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A Smarter Way To Keep Danger At Bay

Tue, 11/28/2006 - 4:00am
Joe Biondo

Machine operators often need access inside the guarding when setting up work pieces or clearing jams and other malfunctions. Instead of a complete machine shutdown, safety considerations can now be made where motion is controlled at safe limits when guards are open to prevent injury and damage to equipment. Given the speed of industrial equipment, safety devices must react quickly to safety sensors, either bringing equipment to a stop or to safe operating speeds. High axis acceleration on the order of 1 m/s2 means that full speed will be realized in a fraction of a second. Therefore, emergency devices must react in milliseconds.

As machines become more sophisticated, distributing intelligence to components such as servo drives is the next step in fast, reliable, and cost-effective machine safety. Today’s intelligent drives can integrate the safety function directly into the drive, thereby offering more functionality in safety protection. The PLC or motion control is not required; each drive has the intelligence to act autonomously in responding to a fault.

Unlike conventional approaches to safety, this drive-based technology requires no contactors on the main power or motor power lines, needs no additional external speed-monitoring devices, and operates independent of any supervisory control system. The drive prevents unintended axis movement and creates safe motion that reduces the risk of operator injury by allowing continued but limited axis movement. Safe motion is the most important type of safety because it directly affects the movement of the machine.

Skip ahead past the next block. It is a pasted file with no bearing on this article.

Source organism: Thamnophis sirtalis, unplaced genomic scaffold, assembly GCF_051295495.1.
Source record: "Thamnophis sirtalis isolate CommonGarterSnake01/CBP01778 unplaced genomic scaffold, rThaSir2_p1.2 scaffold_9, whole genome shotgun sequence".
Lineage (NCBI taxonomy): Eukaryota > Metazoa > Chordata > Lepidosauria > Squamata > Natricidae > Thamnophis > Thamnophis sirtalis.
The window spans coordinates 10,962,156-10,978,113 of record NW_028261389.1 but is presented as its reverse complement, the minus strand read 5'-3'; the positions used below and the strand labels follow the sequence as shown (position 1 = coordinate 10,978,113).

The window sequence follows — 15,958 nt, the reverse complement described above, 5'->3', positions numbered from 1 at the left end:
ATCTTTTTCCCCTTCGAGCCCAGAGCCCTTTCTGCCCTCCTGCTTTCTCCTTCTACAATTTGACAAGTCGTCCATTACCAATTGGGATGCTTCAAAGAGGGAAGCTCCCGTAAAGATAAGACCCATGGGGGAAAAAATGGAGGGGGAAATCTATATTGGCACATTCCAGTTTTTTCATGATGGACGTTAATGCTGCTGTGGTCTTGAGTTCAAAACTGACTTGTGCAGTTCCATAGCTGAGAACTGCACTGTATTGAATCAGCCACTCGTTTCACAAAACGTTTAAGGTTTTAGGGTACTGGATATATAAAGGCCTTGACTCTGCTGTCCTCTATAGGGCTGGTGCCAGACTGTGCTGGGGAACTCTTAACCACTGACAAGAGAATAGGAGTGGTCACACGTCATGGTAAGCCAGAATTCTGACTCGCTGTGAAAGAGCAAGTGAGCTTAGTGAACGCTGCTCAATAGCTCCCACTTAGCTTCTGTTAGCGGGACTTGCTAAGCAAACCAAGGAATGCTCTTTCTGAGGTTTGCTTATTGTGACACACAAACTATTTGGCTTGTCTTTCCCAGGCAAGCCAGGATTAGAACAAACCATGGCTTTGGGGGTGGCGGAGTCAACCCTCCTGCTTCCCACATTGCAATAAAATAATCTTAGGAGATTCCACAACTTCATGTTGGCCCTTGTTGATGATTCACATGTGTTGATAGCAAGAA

Safe motion in the drive allows several different types of safety functions to be implemented. While many solutions offer “safe stop,” the key to safe operation is a controlled stop. Rather than simply removing power to stop the motion, safe motion technology in the drive controls the motion so that stopping is both expeditious and orderly.

Depending on the need, the drive can decelerate an axis at the best possible speed, or at the fastest speed. Drives can be de-energized to remove all torque, or they can be held in position under energy to allow jogging at safely-reduced speeds for machine maintenance, troubleshooting, repair, or setup. If axes carrying heavy weights are located in the access area, dropping is an additional danger. After a request for access, the drive tests the corresponding stopping brake function before enabling the protective door to be held open. While someone is underneath the axes, the safe operation stop and the tested brake both operate in parallel so that redundant stopping systems prevent uncontrolled falling of the axes.

With a drive-based safe motion solution, setup and workpiece inspection can be done with axes held at a safe standstill while other axes are safely jogged at low speeds by an operator inside the work envelope.